When travelling to different countries, another thing I’ve noticed is that immigration is quick and efficient with fewer people. On the SH Diana, all of the processing was handled on the ship, and we only had to show our passports when leaving, instead of standing in a line for hours with hundreds of other people.  Getting on and off the ship is also a breeze, with no long lineups, and the excursion sizes are small, which allows for more conversation both with other guests and the guides.

 3. Small ships can get access to smaller ports, less-travelled destinations and support smaller communities 

One of the biggest concerns about larger ships is that they often overwhelm a city with tourists. We’ve all experienced that moment in our travels when several large cruise ships come into a port. It changes the entire experience. 

In the Galapagos, for example, ship size is limited to 100 people. Intrepid’s ship of 20 people was able to come very close to the islands and we would simply hop in a zodiac to visit the islands. On the SH Diana, we visited places that are simply not available to large cruise ships. Because small ships can go to places large ships can’t, there is an opportunity to spend quality time in less-travelled places and contribute to the local economy. Another dimension of sustainable travel for me is the inclusion of female staff, local female guides, and women-owned businesses in itineraries. I want to know that travel companies are seeking to support women through travel.

small ship intrepid galapagos

Intrepid’s Queen Beatriz in The Galapagos / Photo credit Carolyn Ray

4. Small ships have flexible pricing, a more walkable layout and various room sizes

All of the ships I’ve been on have had beautifully designed rooms and floor layouts.  Who wants to spend all your time walking from one end of the ship to the other, from your room to eat breakfast or get off the ship?  

On the smaller ships, you always get an ocean view, even though you may not get a balcony. On my Avalon Christmas Markets cruise in November, every room had a sliding glass door to watch the journey along the Danube. Accessible rooms are also being included on the newer ships; there are two on the Swan Hellenic’s SH Diana, for example. On the riverboat and Galapagos cruise, all the rooms were fairly similar in terms of size and style. On the river cruise, there was some variation in room sizes but the biggest difference was whether there were balconies or not.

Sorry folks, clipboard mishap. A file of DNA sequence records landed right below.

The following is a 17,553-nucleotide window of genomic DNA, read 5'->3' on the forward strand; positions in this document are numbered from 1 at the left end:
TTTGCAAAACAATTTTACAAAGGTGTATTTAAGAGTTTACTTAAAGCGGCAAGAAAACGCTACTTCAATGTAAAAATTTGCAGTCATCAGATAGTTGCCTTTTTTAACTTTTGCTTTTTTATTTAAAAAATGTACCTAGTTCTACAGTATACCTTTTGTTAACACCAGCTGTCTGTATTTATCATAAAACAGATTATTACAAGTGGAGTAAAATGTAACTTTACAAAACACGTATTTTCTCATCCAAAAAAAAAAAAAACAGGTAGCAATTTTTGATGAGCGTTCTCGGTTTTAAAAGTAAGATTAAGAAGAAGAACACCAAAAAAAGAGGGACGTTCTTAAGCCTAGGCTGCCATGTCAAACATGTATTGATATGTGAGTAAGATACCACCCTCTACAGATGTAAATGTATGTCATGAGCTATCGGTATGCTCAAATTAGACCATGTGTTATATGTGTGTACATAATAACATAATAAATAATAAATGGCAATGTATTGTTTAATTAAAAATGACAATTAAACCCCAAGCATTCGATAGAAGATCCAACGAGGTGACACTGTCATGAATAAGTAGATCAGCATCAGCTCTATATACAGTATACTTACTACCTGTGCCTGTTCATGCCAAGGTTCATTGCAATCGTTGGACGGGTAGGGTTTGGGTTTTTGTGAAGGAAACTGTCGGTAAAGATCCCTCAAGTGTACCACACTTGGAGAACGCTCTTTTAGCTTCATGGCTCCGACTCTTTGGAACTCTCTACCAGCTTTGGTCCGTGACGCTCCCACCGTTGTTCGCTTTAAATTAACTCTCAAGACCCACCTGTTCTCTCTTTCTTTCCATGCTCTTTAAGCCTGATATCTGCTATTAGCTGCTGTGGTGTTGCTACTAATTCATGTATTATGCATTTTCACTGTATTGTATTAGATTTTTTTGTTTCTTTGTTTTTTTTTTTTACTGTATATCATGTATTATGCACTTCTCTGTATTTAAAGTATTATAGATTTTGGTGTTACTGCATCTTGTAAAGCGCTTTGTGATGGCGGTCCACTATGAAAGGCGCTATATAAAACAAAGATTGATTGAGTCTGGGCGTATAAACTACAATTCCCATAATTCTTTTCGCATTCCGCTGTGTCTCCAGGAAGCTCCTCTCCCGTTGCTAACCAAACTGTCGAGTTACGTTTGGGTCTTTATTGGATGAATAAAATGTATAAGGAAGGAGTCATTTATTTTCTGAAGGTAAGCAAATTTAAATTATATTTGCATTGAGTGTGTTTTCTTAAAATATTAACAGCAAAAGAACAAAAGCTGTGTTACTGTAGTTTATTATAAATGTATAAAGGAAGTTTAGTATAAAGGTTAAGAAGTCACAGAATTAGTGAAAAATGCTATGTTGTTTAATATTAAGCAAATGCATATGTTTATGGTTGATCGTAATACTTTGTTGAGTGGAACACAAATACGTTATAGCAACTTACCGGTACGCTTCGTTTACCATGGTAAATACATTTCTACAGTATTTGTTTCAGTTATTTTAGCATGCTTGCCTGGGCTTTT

Two beds inside a room aboard the Amazon Explorer ship in Ecuador

 A room aboard the Amazon Explorer ship in Ecuador / Photo by Carolyn Ray

Royal suite on board Avalon's Envision river cruise small ship

Panorama Room on an Avalon River Cruise / Photo credit Avalon 

bedroom on small ship intrepid

Queen Beatriz Room in the Galapagos / Photo credit Carolyn Ray

5. Small ships cater to the solo traveller, in terms of cost, safety and experience 

Increasingly small ship companies are recognizing the value of the solo traveller and providing incentives in terms of pricing and room size. To accelerate this trend, we’ve created a Small Ships directory that features companies like Uniworld and Swan Hellenic that cater to solo women.  We’ve also negotiated discounts and special pricing for solo women with no single supplement.  We also send out Hot Flash last-minute discount emails to women who are interested in small ship cruising. You can sign up here

When it comes to cost, most activities on small ships are also included, there are no additional fees. On the SH Diana, all meals, lectures, tipping and excursions are included. There are additional excursions available for those who want to do them, or even private tours. On the Galapagos trip, our snorkel gear, wetsuits and guides were part of our everyday experience, at no charge. On the SH Diana, there is a spa, sauna and pool and a gym, which are free to use. Transportation to and from the airport is included as well.